24 Jul

It takes time to barter

Posted in Training by


An important cost of barter that many people (including myself) forget to factor in is the time that I spend on it.  It takes a lot of time to put a deal together.  If you are like me, you’ve usually got 20 deals going at the same time so it really ads up.  Some of the things that I spend time on include:

  • Staying on top of what is available in my barter exchanges
  • Calling on folks in my barter network to put together deals
  • Posting to craigslist and following up on responses
  • Work to recruit new members into my barter exchanges
  • Work recruiting new direct barter partners
  • Time spent looking for good ways for my barter partners to spend credit they have with me
  • Extra book-keeping to keep the records straight
  • Ongoing help/training I give to everyone I ever talk to about barter

When recruiting a new barter partner I think it’s a good move to point out to the prospect that you are talking to that barter is not as simple as cash transactions.  They need to know that they will need to invest some time into barter in order to reap the rewards.  All of that being said, it truly is a labor of love for me.  <grin>  I’m a barter addict and it rare for me to resent the time I spend on it.

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18 Jul

Don’t demand your rights when you barter

Posted in Ethics, Training by

Angry Brunette Through A Fisheye Lens

That sounds strange doesn’t it?  Why would I encourage you not to demand your rights?  This is America!  The land of rights and liberties!  Here’s where I am coming from:  Your goal with barter partners is to establish and maintain life-long relationships.  Generally speaking digging in your heals and demanding your rights is not a good way to encourage that.  I want to be my barter partner’s favorite business person.  Sometimes…that means overlooking where they may have fallen short of my expectations.  Don’t get me wrong here…I’m not advocating that you let yourself be used as a doormat.  What I’m saying is that I try to give my barter partners a little extra leeway with how they provide their services.  In the long run you more than make up for it simply because you are bartering with them instead of paying cash.  That being said, if you just plain get a bad deal, you can’t ignore that.  If a serious problem crops up talk to your barter partner and if you can’t work it out take it to your barter exchange (if you used one).  Your last resort is court, but I have to tell you that my experience has been that even when you win in court you lose when you consider your time and the chance that you won’t even collect what was awarded.  It’s much better to be a little flexible and get most of what you want than to fight tooth and nail for every scrap you deserve and ruin a relationship forever.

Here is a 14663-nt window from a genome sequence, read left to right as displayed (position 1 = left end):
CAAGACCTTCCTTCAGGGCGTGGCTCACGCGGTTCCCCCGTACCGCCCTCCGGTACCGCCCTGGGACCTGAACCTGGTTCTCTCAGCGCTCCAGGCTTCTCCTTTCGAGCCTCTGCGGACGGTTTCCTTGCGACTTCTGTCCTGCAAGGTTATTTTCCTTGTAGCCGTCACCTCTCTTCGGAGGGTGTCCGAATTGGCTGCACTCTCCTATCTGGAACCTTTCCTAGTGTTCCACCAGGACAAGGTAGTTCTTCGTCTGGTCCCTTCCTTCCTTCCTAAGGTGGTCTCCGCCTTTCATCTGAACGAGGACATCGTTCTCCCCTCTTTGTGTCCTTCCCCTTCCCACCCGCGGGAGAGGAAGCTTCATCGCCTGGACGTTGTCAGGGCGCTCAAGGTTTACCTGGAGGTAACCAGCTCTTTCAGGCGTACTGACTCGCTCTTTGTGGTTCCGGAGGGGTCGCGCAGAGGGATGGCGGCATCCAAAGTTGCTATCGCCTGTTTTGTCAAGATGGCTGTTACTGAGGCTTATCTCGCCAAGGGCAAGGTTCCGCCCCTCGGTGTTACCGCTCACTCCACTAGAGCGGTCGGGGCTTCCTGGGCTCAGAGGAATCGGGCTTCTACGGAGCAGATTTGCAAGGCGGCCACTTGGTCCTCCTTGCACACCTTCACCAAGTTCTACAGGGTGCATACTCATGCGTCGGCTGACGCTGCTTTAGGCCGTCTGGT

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20 May

The power of a letter or reference

Posted in Uncategorized by


You know how EBay users can rate each other?  Folks can post notes about their experience doing business with you.  As a buyer when I see that 300 people have posted back feedback 99% of which was positive it greatly lowers my perceived risk in making a purchase.  I have never seen the equivalent in a barter situation, but I have started doing something that is almost as good:  Letters of Reference

In past years I’ve had a tough time bartering within a specific industry.  People just weren’t used to the concept and it made them nervous.  I finally broke in and made a couple good trades with some businesses within that industry but didn’t have luck with some specific players that I was originally interested in working with.  A year later I went back to my successful trade partners and asked for letters of reference.  Armed with those letters I went back to the original businesses that turned me down and low-and-behold….it worked!!  With one business in particular that turned me down flat a year earlier, with the help of my new letters I got a enthusiastic “yes” to my request to barter.

Helpful hints for letters of reference:

  1. You need to help your happy customers write letters of reference.   As happy as they are and as much as you believe them when they say they’ll write a letter for you, very few of them will actually follow through.  It’s nothing personal; they are busy running their own business.  So when I say that you will need to “help” them, what I really mean is that you will have to write it for them.  What I’ve done in the past is contact the happy client and ask them if it would be OK for me to write a rough draft of a reference letter for them, that they can then check and edit however they want.  They have always agreed and have pretty much always approved what I write w/o change.
  2. Within the letter, try to get across the message that the client was happy with the transaction and that it was a pleasant and profitable experience.   Put yourself in the shoes of a nervous prospective barter partner and include what you think they would want to hear to calm their fears.  Of course it goes without saying that anything in your letters should be 100% truthful.

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